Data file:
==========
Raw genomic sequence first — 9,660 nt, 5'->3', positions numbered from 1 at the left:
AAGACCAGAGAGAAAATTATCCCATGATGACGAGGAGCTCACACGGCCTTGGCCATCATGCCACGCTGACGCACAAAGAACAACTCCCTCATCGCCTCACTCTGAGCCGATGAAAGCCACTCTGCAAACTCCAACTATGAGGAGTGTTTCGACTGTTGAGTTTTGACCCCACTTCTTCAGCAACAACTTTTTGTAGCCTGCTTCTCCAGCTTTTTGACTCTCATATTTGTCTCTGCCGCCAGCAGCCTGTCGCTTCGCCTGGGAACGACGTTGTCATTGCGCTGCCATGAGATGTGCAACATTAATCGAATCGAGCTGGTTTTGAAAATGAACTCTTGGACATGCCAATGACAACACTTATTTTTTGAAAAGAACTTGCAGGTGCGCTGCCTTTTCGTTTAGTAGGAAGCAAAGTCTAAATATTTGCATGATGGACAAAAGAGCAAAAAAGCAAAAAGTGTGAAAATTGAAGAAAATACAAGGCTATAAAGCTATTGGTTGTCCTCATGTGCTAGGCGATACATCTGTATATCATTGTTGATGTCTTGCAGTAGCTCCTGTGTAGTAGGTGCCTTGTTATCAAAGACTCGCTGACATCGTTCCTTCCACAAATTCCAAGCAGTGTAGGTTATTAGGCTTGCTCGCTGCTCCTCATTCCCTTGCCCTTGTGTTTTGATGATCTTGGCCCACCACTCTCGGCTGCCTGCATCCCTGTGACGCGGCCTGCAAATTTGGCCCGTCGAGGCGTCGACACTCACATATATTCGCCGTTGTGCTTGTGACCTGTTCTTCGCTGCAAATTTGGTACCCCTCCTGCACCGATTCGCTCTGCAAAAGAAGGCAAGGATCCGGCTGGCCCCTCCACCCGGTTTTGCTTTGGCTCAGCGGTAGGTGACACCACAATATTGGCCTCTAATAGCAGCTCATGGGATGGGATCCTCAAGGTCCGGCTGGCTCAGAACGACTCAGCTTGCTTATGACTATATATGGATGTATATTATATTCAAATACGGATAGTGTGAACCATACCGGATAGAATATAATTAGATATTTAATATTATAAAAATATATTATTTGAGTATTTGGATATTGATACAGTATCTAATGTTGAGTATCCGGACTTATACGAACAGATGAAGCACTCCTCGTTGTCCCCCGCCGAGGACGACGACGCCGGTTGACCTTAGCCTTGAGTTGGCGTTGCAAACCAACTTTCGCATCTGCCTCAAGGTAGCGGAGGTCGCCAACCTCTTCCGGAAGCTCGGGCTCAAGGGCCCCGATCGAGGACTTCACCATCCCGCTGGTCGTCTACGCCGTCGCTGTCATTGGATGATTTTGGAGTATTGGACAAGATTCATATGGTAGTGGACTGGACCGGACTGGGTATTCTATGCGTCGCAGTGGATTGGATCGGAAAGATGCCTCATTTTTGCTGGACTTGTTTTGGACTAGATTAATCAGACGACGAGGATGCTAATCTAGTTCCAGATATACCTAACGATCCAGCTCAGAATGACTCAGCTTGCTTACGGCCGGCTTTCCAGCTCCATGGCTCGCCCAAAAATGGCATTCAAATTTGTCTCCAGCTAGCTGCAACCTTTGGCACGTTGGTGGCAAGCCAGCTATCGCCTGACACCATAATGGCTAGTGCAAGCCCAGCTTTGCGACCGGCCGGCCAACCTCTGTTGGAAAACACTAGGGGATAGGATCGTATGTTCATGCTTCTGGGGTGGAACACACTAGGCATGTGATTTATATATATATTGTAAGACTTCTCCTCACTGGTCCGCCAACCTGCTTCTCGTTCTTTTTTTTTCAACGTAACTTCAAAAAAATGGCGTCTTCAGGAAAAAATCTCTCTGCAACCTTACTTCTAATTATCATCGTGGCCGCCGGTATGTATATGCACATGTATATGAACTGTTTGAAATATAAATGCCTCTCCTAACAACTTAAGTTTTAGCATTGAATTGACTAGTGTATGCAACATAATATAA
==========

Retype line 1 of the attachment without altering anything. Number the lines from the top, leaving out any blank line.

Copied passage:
Raw genomic sequence first — 9,660 nt, 5'->3', positions numbered from 1 at the left: